Los Angeles Angels of Anaheim phenom Shohei Ohtani is tearing Major League Baseball (MLB) apart — both on the mound and in the batters box.
But with only 69 at bats and 32.2 innings pitched, Ohtani and Angel fans alike are clamoring to see him on the field more often.
“Once the season and the schedule get tougher throughout the summer, hopefully I can make them want to play me more. I would like to play more. If not, that’s what it is. I have to follow what they have to say,” Ohtani told reporters in April.
At only 23 years of age, Ohtani is excelling as both a starting pitcher and a designated hitter, a feat that only the Sultan of Swat, Babe Ruth, successfully accomplished in the 1918 season (bleacherreport.com). ShoTime currently holds a 3-1 win-loss record in 6 games started, a 3.58 ERA, a 1.10 WHIP, and 43 strikeouts in 32.2 IP.
Entering the season, Angels manager Mike Scioscia told MLB.com about the challenges of Ohtani’s two-way playing capabilities. “There is a lot of effort a pitcher has to put into pitching, and obviously it might erode some of the opportunities he has to hit,” said Scioscia. “But I think we need to be flexible as we go through this to work this out.”
Ohtani’s regiment remains at one pitching start per week and four starts as a designated hitter, putting him on the bench the day before and the day after a pitching start. But why not have him hit more often? Fear of injury. Ohtani has already landed himself on the disabled list (DL) twice this season with minor injuries — a mild sprained ankle and a blister on his pitching hand.
With a slash line of .348 AVG/.392 OBP/.652 SLG, Ohtani has showcased superior potential in the box, but critics argue that both his pitching and hitting statistics may be the result of lack of information/adjustments by competing clubs or even more commonplace, a small sample size.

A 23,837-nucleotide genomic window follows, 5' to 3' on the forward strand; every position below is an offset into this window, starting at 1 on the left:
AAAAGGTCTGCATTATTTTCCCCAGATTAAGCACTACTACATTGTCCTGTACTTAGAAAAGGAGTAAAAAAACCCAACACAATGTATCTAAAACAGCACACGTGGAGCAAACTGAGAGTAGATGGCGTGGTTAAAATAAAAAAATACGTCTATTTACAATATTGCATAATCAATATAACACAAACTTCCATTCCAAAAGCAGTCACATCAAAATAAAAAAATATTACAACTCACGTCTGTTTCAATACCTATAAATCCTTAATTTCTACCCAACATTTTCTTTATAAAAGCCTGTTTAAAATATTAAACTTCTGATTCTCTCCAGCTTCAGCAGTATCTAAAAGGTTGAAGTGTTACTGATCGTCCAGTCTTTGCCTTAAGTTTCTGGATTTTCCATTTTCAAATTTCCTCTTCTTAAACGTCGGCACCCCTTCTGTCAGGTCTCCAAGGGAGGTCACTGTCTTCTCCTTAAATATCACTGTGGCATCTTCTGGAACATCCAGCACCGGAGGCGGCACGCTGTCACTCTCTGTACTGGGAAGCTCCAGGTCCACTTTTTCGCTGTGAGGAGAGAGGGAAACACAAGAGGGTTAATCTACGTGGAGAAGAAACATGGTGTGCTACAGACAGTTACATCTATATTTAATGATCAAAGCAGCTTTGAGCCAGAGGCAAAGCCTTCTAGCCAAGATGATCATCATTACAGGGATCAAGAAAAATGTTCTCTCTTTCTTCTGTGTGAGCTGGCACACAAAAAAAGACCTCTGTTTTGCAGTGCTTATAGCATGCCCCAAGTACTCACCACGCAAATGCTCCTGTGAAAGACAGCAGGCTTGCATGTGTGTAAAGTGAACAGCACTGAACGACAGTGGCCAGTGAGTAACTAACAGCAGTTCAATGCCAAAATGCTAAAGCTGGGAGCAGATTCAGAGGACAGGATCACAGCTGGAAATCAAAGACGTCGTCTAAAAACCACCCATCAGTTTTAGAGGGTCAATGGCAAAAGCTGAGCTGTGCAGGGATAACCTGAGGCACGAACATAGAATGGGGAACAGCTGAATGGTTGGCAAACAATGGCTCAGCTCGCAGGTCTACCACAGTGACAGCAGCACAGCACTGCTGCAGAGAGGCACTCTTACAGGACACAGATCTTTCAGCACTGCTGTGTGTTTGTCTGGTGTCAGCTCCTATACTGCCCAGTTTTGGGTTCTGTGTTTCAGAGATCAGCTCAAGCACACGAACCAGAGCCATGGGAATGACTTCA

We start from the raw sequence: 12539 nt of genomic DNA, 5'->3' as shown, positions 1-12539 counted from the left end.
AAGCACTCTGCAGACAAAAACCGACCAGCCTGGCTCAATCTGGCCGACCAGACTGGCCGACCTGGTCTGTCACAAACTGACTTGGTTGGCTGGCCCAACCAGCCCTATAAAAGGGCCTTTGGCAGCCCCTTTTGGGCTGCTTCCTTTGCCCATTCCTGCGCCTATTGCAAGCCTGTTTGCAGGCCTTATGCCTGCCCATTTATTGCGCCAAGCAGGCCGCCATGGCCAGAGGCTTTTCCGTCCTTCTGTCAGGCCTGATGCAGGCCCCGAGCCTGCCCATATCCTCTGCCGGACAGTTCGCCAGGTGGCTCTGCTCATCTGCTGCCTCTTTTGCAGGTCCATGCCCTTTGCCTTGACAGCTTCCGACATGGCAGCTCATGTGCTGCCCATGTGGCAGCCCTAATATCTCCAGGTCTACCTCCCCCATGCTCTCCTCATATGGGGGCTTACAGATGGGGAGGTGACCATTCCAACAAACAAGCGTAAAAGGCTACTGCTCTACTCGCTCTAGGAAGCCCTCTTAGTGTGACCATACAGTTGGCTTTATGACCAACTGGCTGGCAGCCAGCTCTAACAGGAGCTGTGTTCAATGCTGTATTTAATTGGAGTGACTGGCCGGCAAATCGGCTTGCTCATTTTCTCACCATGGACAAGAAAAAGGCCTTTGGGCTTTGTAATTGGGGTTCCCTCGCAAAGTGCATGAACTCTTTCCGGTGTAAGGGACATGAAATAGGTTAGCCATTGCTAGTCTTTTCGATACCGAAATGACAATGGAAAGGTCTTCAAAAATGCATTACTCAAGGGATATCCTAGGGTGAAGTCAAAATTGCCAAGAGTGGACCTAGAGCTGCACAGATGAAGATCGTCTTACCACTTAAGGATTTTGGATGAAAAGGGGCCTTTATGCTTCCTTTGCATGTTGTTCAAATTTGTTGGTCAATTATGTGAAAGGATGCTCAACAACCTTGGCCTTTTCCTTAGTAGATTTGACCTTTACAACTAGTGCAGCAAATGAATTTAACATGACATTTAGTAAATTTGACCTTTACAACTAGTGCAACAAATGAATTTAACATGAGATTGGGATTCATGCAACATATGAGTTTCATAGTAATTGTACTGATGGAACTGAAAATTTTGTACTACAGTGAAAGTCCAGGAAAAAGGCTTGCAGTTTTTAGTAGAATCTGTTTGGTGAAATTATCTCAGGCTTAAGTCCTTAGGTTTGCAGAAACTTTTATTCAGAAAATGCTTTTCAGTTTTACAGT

In acquiring Ohtani, the Angels agreed to a posting fee of $20 million to his former club, the Hokkaido Nippon Ham Fighters of Japan’s Nippon Professional Baseball and extended a $2.315 million signing bonus to Ohtani himself. Because of his rookie status, the Angels are only obligated to pay him the league minimum, $545,000 per year over the next three seasons.
Yes, Ohtani’s endeavor to be an above average two-way player seems far fetched and yes, the sample size may be limited, but two months into the season, Ohtani has proved to be the most exciting player in MLB — gaining more recognition and media coverage than teammate and MLB’s undisputed best player, Mike Trout.
When asked about Ohtani’s skill-set, Trout told USA Today Sports, “I know it’s going to be tough on him doing both things, but I think he’s going to wow us. Really, I think he’ll wow everyone.” Quite the compliment coming from a two-time American League (AL) MVP.
Nothing is promised in MLB (except paying upwards of $12 for a domestic beer), so who is to say that Ohtani will not opt-out of his current contract after three years? During his courtship it was clear that money was not at the forefront of his negotiations, but big money looms in this young star’s bright future. And with Trout hitting the free agent market in 2020, it is unlikely the Angels will re-sign both Trout and Ohtani.
Given Ohtani’s current contract structure, if the Halos were to look past potential injury risks and allow Ohtani to get more at bats, ultimately extracting the best value from his salary, major results could come to fruition for the AL West division contenders.